Dear Alaskan friends kept my social networking sites lively last month with news of a 5.8 earthquake near Anchorage, pictures of signposts in Fairbanks showing the temperature as -40° (yes, you’re reading that right), and wishes that they were at a poolside somewhere in the tropics. Far from the action, there’s no one around me to share my Alaska concerns. In my own way, I’m also wishing I were At The Pool.
At The Pool is a social networking site meant to help introduce people to others – not just their electronic profiles – with common interests. Unlike platforms where it’s on users’ shoulders to connect, At The Pool introduces members to a new person each day. Introductions are made based on four factors: location, history, interests, and intent (or pools).
The aim of At The Pool is to help members meet locals who love what you love. This of course requires meeting people who live within a reasonable proximity and possess a a similar background or interest. And we might all gather at the pool looking for something different. Pools might be formed around shared characteristics such as a school, hobby, skill you intend to learn or want to keep practicing.
We already have Facebook, Twitter, Google circles, dating sites, and activity platforms galore. Depending on how users take to the site, At The Pool has the potential to combine some of the better qualities of these other hangouts and facilitate members forging new and lasting relationships. Despite all our technology, finding people with whom we can build true friendships remains challenging.
We may all be connected online through our work, but we often have no idea about who’s living next door to us, which neighbors share the same passions and pastimes. Our mobility, changing work environments, and increasing time spent online all make escaping our little reality bubbles that much more difficult.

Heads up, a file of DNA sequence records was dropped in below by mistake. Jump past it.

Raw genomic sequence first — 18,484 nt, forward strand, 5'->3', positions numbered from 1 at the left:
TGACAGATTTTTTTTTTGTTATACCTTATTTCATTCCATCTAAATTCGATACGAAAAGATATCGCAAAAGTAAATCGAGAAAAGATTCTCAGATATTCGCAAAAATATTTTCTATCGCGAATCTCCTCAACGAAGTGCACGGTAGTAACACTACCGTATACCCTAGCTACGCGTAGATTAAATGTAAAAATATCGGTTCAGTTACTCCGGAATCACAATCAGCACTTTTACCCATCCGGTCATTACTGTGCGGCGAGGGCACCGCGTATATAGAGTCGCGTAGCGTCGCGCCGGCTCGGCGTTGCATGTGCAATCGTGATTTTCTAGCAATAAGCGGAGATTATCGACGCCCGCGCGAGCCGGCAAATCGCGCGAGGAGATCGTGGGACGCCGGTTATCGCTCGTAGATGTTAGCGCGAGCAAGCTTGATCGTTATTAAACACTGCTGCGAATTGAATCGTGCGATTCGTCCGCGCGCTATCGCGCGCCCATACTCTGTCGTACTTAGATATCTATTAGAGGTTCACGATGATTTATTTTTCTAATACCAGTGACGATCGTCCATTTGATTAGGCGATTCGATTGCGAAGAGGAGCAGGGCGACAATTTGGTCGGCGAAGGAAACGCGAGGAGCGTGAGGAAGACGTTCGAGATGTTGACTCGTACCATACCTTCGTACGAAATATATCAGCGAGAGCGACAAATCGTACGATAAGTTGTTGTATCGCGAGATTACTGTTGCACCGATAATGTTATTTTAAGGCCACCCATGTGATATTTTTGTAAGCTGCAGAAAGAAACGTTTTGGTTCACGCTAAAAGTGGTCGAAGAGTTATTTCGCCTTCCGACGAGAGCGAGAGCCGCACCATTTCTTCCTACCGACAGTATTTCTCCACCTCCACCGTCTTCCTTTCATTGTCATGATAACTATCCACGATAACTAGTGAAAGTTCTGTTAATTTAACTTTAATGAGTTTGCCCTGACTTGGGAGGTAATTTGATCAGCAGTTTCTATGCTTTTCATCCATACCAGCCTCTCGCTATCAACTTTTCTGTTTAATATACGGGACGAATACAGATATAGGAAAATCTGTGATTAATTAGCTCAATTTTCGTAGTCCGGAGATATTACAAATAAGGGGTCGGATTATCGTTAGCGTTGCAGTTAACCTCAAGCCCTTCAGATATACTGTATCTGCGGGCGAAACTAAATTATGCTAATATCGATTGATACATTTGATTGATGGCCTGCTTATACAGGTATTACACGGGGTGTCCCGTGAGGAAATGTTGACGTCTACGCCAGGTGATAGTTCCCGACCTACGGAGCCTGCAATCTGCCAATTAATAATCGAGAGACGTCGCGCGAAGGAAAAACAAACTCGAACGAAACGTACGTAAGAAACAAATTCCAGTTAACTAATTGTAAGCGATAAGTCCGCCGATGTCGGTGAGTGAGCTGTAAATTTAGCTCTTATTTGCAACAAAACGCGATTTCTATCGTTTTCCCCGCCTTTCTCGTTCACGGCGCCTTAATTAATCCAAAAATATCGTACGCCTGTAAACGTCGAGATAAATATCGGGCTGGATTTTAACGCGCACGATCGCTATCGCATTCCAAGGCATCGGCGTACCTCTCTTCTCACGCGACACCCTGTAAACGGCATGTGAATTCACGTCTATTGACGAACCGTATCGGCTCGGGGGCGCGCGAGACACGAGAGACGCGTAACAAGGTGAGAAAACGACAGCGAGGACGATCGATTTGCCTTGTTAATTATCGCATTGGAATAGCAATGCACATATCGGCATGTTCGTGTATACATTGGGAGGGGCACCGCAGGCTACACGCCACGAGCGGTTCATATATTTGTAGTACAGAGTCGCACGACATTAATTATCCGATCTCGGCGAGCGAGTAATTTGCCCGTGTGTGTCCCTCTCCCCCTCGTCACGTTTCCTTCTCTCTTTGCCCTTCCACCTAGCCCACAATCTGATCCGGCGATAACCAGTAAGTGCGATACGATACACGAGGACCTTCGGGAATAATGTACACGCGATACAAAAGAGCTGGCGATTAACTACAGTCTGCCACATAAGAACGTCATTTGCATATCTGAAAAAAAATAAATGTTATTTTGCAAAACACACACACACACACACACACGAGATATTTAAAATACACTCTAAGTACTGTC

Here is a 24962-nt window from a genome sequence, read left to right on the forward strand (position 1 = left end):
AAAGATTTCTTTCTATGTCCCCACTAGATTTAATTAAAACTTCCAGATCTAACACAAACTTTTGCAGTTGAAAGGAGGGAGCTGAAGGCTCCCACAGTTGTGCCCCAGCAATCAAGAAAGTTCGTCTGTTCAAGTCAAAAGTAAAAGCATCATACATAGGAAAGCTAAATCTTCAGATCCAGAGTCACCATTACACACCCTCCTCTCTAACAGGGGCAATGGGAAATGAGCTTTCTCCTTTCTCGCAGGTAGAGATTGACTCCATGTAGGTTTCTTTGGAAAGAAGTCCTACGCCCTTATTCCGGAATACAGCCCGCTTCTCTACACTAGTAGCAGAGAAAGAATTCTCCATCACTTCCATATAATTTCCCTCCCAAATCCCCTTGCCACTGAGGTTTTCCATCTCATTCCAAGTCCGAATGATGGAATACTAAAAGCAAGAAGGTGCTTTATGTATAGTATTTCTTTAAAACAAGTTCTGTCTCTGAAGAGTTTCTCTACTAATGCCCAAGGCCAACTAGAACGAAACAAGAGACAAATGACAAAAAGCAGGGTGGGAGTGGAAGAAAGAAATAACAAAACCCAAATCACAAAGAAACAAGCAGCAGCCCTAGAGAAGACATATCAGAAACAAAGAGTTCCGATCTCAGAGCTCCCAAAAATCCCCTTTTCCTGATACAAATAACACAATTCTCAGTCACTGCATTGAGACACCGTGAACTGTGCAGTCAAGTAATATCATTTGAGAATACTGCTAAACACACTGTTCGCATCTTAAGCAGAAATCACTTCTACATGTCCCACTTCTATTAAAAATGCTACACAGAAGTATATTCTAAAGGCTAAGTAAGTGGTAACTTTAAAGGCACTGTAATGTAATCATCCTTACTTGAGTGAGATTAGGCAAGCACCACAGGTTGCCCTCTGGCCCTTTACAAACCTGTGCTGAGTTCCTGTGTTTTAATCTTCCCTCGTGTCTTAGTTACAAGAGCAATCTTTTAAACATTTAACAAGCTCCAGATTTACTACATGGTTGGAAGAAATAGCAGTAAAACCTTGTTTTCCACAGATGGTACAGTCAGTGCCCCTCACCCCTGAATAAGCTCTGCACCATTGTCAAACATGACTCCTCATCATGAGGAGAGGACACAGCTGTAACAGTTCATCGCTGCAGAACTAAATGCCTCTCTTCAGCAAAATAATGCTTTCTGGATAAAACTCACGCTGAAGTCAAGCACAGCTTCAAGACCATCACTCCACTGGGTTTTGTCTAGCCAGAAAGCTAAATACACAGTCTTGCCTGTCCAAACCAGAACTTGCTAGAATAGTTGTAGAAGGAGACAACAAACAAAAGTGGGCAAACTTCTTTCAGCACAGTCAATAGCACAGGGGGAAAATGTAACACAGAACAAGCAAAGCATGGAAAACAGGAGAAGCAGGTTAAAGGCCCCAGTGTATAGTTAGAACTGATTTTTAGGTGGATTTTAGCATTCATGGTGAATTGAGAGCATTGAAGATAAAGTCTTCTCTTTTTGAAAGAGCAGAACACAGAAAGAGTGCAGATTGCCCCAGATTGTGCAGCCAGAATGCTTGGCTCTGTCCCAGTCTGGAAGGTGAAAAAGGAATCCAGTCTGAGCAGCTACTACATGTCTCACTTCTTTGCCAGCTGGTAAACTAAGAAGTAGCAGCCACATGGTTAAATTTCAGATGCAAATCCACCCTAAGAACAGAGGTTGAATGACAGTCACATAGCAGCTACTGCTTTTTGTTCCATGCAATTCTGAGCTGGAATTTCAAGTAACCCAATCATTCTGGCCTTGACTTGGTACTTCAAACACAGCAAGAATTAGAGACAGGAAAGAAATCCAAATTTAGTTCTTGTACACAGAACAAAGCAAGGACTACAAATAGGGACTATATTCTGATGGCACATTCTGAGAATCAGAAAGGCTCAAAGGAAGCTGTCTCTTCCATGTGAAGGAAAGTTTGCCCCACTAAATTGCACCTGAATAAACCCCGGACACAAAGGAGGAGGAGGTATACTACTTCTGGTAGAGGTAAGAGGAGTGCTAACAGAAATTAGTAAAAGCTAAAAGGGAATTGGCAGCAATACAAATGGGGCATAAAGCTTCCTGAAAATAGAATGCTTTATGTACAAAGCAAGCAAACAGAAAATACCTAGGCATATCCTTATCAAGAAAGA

At The Pool was inspired in part to offer a solution to the conundrum that our bustling Internet social lives actually make us less social. Use those tablets and mobile devices to arrange a meeting, then turn the power off. Have company other than your laptop join you at the coffee shop for a change. Play that game of racquetball you’ve lacked the partner to play.
Naturally, this startup was born in Los Angeles, where locals know how to host a great pool party. Founder and CEO Alex Capecelatro is a UCLA graduate. He previously worked at Fisker Automotive, Aerogel Technologies, and Web Ventures. The team is working broaden the platform beyond the daily match function. Recent added features include activities, updates, and notifications, responding to early users’ requests for the ability to organize events and discuss meetings onsite.
Launched in July, At The Pool has already made a splash across the states and in 50 countries. Clearly people share a desire to use their existing pools (online and off) to swim in a greater social waters.